Voluntary Due Diligence Is Not Enough
A few years ago, frozen food company Iglo advertised that it would donate a couple cents from every pack of fishfingers sold to a marine conservation project run by the WWF, a wilderness conservation NGO. Today, Iglo sells fish marked with the MSC sustainability seal. Twelve percent of fish products sold worldwide are emblazoned with the Marine Stewardship Council label. But the initiative has been subject to criticism for years: In 2012, the Kiel-based Geomar Institute showed that one-third of MSC-certified fish comes from overfished stocks. According to a recent report by French NGO BLOOM, destructive fishing methods – like trawling by large, industrial vessels – are used in 83 percent of MSC-certified catches. And the MSC label is not an isolated case.
In March 2021, Greenpeace released the “Destruction: Certified” study. It looked at nine major commodity certification schemes, including the Roundtable on Sustainable Palm Oil (RSPO), the Roundtable on Responsible Soy (RTRS), and the Rainforest Alliance and the Forest Stewardship Council (FSC). The study concluded that these schemes were “weak tools to address global forest and ecosystem destruction.” Most of the labels studied allowed destructive companies to continue with business as usual.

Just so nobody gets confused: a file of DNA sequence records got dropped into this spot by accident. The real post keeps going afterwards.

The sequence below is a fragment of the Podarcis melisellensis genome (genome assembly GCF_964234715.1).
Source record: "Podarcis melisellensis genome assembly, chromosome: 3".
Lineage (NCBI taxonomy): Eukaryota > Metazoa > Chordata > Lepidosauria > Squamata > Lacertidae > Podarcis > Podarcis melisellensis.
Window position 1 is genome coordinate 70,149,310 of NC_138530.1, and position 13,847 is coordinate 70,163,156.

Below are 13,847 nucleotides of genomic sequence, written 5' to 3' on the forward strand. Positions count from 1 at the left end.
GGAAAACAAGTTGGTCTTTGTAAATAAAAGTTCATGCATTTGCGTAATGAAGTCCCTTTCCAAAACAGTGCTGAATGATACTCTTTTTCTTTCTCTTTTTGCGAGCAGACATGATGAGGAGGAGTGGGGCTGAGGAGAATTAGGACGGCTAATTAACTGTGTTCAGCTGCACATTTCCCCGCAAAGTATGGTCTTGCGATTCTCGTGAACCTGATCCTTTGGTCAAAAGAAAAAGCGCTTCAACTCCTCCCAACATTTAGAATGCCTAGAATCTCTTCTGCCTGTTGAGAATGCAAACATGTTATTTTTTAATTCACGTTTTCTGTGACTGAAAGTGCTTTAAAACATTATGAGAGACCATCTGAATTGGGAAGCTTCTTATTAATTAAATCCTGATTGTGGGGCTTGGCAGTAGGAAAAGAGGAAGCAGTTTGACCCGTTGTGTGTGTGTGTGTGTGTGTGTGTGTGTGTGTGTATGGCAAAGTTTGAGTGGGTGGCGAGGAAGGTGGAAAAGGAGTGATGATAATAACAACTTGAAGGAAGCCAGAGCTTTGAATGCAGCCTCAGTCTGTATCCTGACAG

Soybeans now grow where the rainforest once stood: the soybean harvest in Mato Grosso in Brazil. | Photo (detail): © Adobe
This is not always down to weak standards, and poor implementation and lack of transparency are also common contributing factors. The certification system committees and boards are often dominated by precisely those corporations that are dependent on or profit from raw material extraction. The Roundtable on Sustainable Palm Oil, for example, has 1,934 full members, including 973 consumer goods and trading companies, 887 palm oil companies and 15 banks – but only 50 NGOs. Accordingly, there are also no or few effective sanctions when members violate the – frequently weak – guidelines they themselves helped put in place. Organic food certification was not included in the study, which Greenpeace notes is well regulated and much more trustworthy. Although also open to criticism, the organic seal is governmental, and there are binding standards as well as controls and sanctions imposed on violators.
New Legislation Instead Of Greenwashing
Voluntary commitments by companies have not led to significant changes in the past 20 years. German policymakers have recognised the problem and are now looking for ways to hold corporations legally accountable. Under intense pressure from civil society, the German government passed a supply chain act in summer 2021 designed to force companies to fulfil their human rights due diligence obligations along their supply chains.
Industry lobby groups may have succeeded in substantially weakening the proposed bill: Instead of applying to companies with 250 or more employees, it initially applies only to those with at least 3,000 employees; it does not contain any civil liability and only impacts direct suppliers. They were, however, unable to prevent it. The time when voluntary commitments are considered good enough will soon run out.